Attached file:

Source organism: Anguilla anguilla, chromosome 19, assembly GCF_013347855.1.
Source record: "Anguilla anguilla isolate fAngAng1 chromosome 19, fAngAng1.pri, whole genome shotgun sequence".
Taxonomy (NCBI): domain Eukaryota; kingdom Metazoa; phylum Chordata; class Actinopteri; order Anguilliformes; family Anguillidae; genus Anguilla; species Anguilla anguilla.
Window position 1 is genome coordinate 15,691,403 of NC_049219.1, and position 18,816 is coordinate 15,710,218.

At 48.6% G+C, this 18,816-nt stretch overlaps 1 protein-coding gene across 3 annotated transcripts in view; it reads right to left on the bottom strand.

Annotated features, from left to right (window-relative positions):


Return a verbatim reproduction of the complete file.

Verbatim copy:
Source organism: Anguilla anguilla, chromosome 19, assembly GCF_013347855.1.
Source record: "Anguilla anguilla isolate fAngAng1 chromosome 19, fAngAng1.pri, whole genome shotgun sequence".
Taxonomy (NCBI): domain Eukaryota; kingdom Metazoa; phylum Chordata; class Actinopteri; order Anguilliformes; family Anguillidae; genus Anguilla; species Anguilla anguilla.
Window position 1 is genome coordinate 15,691,403 of NC_049219.1, and position 18,816 is coordinate 15,710,218.

At 48.6% G+C, this 18,816-nt stretch overlaps 1 protein-coding gene across 3 annotated transcripts in view; it reads right to left on the bottom strand.

Annotated features, from left to right (window-relative positions):